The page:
- You go into the doctor’s office for a lumbar puncture. You are told that it is a relatively standard procedure and the chance of you experiencing any side effects is slim to none. The procedure seems to go without a hitch, and now you are back home. When you wake up the next morning, you notice that you have a slight headache. Throughout the course of the day, the headache gets more excruciating. You reach a point where you cannot stand, you cannot walk, you are dizzy, you are sweating, and to feel nauseous.
Why is this happening? It is then that you remember the physician talking to you about the small chance that you would have what they referred to as a lumbar puncture headache. You ask yourself, how long will this last? Will I get better?
If you are dealing with the aftermath of a lumbar puncture procedure, please know that we sympathize with the pain you feel. Although doctors say that a lumbar puncture headache is very uncommon, the truth is that more than 32 percent of individuals who have a lumbar puncture report some type of headache. The headache may last for a couple of days, weeks, or longer. Lumbar puncture headaches can be strong enough to leave a patient immobilized. We know how intense the pain you are feeling is, and we want to help.
What Characterizes a Lumbar Puncture Headache?
A lumbar puncture headaches usually occurs within 24 to 48 hours after the procedure is performed. In some instances, individuals have not felt the effects until 12 days after the procedure.
These headaches may occur as a result of an increase in intracranial pressure or as a result of a displacement of intracranial structure.
If you are dealing with this type of headache, the pain you experience will likely be full or throbbing. It will start at the front of your head and later become generalized. Some will experience pain and stiffness in their neck and in their shoulders.
There are certain actions that will increase the intracerebral pressure. These include:
- Ocular Pressure
In addition to the headache, you may experience symptoms that include things like:
- Lower Back Pain
- Cortical Blindness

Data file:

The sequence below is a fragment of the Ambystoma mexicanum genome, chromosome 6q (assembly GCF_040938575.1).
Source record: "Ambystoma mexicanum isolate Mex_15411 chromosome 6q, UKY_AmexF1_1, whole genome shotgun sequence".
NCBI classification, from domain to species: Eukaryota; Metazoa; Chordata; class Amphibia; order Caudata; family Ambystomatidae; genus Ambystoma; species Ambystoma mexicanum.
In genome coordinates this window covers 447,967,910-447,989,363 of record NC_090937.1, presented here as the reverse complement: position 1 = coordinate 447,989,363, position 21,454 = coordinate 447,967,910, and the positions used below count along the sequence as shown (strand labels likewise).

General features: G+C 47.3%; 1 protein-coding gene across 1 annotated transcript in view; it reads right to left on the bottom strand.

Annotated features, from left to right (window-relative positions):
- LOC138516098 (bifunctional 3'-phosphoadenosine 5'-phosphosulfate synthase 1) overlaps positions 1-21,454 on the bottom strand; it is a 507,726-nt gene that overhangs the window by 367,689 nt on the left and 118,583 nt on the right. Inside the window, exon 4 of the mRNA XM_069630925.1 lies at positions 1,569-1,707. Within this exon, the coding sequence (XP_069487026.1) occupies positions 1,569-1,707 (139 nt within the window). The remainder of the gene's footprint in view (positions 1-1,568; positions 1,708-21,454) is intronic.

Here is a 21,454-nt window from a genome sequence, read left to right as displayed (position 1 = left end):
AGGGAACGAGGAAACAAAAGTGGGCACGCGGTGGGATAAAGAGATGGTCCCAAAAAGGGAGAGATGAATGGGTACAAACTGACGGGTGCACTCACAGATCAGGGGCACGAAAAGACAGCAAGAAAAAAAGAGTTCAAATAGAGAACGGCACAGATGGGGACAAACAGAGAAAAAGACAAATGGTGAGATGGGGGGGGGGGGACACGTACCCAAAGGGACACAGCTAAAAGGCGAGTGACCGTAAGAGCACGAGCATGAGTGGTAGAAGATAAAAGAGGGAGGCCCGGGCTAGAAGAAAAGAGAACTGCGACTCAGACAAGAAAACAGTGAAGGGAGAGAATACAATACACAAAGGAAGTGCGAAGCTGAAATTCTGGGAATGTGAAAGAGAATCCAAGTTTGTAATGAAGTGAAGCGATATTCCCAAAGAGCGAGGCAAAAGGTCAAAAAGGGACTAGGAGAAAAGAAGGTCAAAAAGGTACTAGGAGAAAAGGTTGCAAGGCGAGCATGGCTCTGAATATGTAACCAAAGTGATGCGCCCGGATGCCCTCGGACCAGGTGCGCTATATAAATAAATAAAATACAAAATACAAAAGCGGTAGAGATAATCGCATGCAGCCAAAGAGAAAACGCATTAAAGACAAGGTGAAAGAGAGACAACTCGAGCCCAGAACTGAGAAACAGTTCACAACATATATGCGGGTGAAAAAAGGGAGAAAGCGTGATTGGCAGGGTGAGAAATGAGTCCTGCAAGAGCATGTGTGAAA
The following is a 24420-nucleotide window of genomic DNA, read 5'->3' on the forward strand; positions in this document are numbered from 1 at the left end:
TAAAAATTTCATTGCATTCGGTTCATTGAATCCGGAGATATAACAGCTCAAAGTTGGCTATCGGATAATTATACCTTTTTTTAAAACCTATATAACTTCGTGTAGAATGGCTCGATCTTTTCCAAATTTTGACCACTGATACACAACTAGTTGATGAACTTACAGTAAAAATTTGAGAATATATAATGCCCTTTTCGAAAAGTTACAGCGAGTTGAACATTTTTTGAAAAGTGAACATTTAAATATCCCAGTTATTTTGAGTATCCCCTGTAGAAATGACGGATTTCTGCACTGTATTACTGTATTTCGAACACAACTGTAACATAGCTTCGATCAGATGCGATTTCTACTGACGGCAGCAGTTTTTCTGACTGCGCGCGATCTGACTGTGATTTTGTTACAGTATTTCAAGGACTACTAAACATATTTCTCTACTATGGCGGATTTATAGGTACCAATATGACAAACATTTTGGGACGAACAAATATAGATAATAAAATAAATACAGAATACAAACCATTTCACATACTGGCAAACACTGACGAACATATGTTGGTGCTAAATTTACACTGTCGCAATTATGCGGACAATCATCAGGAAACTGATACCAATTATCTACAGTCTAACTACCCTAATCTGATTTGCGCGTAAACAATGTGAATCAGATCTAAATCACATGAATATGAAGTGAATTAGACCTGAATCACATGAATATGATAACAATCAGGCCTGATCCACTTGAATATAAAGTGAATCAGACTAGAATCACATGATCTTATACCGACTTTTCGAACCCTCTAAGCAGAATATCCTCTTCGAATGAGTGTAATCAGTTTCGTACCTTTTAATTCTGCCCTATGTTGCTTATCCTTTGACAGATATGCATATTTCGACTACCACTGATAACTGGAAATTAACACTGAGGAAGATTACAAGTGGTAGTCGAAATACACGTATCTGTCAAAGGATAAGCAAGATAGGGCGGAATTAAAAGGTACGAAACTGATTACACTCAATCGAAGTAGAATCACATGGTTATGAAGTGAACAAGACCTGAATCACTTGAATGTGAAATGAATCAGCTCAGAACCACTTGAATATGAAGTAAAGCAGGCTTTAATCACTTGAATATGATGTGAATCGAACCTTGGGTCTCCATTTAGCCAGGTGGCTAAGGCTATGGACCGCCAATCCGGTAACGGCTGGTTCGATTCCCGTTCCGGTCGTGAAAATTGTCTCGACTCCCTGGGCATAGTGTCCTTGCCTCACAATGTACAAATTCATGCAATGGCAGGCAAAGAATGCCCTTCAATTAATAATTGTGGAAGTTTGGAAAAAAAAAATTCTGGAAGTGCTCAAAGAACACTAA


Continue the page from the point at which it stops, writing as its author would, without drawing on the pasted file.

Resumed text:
At times, it can be a fight to get your physicians to understand and accept that the symptoms you have are related to the lumbar puncture procedure. One individual battling with this type of pain said that she had the LP procedure done two months ago, and she was still dealing with headaches, abdominal pain, pain in her leg, and lower back pain. After discussing her experience, she ends with the words, “Can anyone help me?”
Doctors are quick to point out that in most cases the headaches clear themselves up in a couple of days. But some people may have a lumbar puncture headache for up to 19 months after the procedure.
Why Do They Happen
Doctors are somewhat uncertain to the pathophysiology of headaches after lumbar procedures. They believe that there is a link between the hole that is left in the dura once the needle has been withdrawn. Spinal fluid continues to leak, and as a result intracranial volume and intracranial pressure is increased.
They also believe that this change in pressure can affect cranial structures, making the head more susceptible to the force of gravity and movement.
Factors That Contribute to the Development of a Headache after a Lumbar Procedure
- Needle Size. The smaller the needle, the smaller the diameter of the tear in the dura. This minimizes the potential for spinal fluid leakage.
- Direction of the Bevel. Dural fibers run in a longitudinal direction, parallel to the long or vertical axis of the spine. Incidents of headaches following a lumbar puncture increase if the bevel is not parallel to the way the dural fibers run.
- Needle design. Evidence suggests that incidents of headaches are reduced when atraumatic needles are used.
- Number of Lumbar Puncture Attempts. The more times a doctor attempts to do a lumbar puncture procedure, the larger damage is done into the dural area. This can increase the chance of fluid leakage, increased intracranial pressure, and headaches.
Of course, a clinical explanation for why you are getting your headaches is going to do very little to relieve your pain. One young man who had a lumbar puncture procedure done said that a week after the procedure, his head would not stop hurting. It caused him to miss school and work. He said his headaches only go away when he lays down, and he cannot stand up. Noise and television are torture physically and mentally. He concluded by saying: “Help!”
How We Can Help
If you are dealing with the aftermath of a lumbar puncture procedure and you feel like your headaches are getting to the point where you cannot stand it, know that you are not alone, help is available, and we are here to support you until you get the needed relief.
Our entire pain management system revolves around treating your specific pain. We do not offer you a one-size-fits-all treatment. Instead, we offer you a pain management system that has been designed to uniquely meet your pain needs.
Our program is designed to provide you with short-term and long-term pain relief. We work with you to make sure that you understand all of the procedures we will follow and what is required of you every single step of the way.
Dealing with a postdural puncture headache is painful. It can rob you of your joy and minimize your quality of life. Let us work with you to help you manage your pain and get back to living the type of life you deserve.